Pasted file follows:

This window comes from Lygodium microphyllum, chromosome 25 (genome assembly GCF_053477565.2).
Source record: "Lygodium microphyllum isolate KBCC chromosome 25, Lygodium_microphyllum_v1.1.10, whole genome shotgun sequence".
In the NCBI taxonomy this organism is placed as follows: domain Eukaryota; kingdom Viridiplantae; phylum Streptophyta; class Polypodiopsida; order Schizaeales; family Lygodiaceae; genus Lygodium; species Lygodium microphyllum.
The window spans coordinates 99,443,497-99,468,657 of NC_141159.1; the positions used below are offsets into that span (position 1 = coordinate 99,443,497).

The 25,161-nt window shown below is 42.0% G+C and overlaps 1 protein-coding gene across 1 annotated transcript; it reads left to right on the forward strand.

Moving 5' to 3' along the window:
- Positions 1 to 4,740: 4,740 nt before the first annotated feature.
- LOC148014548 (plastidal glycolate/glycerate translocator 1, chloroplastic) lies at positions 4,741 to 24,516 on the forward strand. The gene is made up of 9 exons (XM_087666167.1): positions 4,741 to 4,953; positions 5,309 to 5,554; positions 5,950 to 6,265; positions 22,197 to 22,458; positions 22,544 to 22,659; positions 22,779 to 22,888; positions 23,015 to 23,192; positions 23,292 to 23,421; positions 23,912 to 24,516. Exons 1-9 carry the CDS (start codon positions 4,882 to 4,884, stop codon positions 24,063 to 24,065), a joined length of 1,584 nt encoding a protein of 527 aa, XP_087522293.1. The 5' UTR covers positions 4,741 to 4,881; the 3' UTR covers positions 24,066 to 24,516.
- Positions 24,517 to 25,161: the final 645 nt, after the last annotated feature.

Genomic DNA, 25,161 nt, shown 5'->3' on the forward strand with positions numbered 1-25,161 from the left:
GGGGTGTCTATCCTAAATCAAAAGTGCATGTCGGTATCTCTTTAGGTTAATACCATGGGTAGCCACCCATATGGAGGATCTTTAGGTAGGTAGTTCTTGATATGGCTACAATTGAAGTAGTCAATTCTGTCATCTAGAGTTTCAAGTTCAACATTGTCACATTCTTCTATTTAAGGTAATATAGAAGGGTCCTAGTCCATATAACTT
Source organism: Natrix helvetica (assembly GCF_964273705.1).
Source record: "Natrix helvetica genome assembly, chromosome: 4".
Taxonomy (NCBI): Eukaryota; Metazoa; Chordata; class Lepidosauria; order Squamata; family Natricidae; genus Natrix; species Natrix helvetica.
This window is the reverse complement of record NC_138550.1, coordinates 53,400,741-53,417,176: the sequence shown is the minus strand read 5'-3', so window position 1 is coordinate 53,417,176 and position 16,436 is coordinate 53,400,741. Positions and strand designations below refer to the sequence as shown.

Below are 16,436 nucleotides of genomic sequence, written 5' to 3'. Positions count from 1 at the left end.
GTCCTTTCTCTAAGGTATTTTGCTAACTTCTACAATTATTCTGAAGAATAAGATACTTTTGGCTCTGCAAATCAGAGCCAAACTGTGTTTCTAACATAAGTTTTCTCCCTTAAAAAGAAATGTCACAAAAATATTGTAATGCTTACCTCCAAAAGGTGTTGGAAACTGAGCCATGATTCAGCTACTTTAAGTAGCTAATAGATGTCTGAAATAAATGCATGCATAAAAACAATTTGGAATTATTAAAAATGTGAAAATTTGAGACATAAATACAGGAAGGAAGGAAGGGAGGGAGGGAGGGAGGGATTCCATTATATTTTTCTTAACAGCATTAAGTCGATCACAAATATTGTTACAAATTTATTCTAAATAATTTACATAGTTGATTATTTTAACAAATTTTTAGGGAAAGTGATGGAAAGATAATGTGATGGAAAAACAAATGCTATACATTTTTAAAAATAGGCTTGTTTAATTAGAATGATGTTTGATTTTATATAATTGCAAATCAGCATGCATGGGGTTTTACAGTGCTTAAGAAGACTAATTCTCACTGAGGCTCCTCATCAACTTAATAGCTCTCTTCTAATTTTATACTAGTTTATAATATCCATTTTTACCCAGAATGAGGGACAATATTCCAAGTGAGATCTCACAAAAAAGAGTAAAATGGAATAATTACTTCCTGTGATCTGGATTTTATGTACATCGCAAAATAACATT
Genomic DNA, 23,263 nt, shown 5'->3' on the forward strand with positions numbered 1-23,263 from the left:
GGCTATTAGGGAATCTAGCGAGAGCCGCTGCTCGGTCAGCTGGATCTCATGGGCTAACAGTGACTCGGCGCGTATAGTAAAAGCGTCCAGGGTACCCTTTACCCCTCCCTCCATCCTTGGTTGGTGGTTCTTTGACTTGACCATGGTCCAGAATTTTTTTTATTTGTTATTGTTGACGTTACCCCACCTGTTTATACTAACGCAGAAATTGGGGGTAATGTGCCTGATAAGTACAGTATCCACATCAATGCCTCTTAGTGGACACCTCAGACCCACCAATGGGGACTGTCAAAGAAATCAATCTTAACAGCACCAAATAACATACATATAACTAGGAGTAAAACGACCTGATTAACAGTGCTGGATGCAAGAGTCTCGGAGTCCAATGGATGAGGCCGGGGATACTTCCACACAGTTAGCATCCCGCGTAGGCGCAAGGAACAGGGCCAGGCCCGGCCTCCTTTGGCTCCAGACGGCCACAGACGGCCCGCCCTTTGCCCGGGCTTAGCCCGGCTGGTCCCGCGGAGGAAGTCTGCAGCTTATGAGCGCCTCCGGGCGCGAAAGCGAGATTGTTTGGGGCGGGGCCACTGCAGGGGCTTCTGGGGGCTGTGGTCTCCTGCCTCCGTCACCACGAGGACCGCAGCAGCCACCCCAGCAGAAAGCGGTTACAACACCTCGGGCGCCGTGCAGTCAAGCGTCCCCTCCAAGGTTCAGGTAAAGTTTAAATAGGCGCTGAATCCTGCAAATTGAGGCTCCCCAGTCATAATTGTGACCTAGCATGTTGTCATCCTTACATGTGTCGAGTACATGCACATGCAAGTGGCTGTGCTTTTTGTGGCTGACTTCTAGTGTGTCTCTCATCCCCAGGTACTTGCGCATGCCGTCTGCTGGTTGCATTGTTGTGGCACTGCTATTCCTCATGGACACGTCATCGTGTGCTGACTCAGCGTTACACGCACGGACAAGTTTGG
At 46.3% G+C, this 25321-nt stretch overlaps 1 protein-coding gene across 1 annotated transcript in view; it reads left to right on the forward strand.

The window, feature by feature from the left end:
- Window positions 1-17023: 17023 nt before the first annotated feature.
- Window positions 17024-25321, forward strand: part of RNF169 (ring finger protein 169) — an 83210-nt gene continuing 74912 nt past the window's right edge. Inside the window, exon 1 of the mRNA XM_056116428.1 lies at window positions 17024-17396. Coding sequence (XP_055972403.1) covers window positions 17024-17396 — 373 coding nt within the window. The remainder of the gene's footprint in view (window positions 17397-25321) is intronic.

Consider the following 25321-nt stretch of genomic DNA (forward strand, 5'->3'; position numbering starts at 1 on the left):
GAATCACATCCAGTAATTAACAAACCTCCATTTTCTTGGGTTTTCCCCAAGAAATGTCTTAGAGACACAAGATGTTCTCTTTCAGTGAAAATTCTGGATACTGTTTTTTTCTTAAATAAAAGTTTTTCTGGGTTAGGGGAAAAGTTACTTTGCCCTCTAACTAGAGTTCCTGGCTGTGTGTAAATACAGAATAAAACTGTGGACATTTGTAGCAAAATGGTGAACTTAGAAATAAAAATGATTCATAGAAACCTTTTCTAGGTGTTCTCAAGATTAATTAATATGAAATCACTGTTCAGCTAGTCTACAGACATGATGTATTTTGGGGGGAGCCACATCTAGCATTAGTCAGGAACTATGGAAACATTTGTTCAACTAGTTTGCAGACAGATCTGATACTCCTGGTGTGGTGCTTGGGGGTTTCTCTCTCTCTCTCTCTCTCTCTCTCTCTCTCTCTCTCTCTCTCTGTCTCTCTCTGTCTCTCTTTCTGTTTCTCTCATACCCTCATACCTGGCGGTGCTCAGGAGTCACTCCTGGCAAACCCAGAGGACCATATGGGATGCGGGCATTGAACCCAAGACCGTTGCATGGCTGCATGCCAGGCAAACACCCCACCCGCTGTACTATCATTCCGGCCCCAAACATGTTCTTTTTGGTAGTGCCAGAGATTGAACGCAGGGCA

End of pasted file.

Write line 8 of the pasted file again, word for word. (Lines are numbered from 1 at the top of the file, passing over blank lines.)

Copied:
- LOC148014548 (plastidal glycolate/glycerate translocator 1, chloroplastic) lies at positions 4,741 to 24,516 on the forward strand. The gene is made up of 9 exons (XM_087666167.1): positions 4,741 to 4,953; positions 5,309 to 5,554; positions 5,950 to 6,265; positions 22,197 to 22,458; positions 22,544 to 22,659; positions 22,779 to 22,888; positions 23,015 to 23,192; positions 23,292 to 23,421; positions 23,912 to 24,516. Exons 1-9 carry the CDS (start codon positions 4,882 to 4,884, stop codon positions 24,063 to 24,065), a joined length of 1,584 nt encoding a protein of 527 aa, XP_087522293.1. The 5' UTR covers positions 4,741 to 4,881; the 3' UTR covers positions 24,066 to 24,516.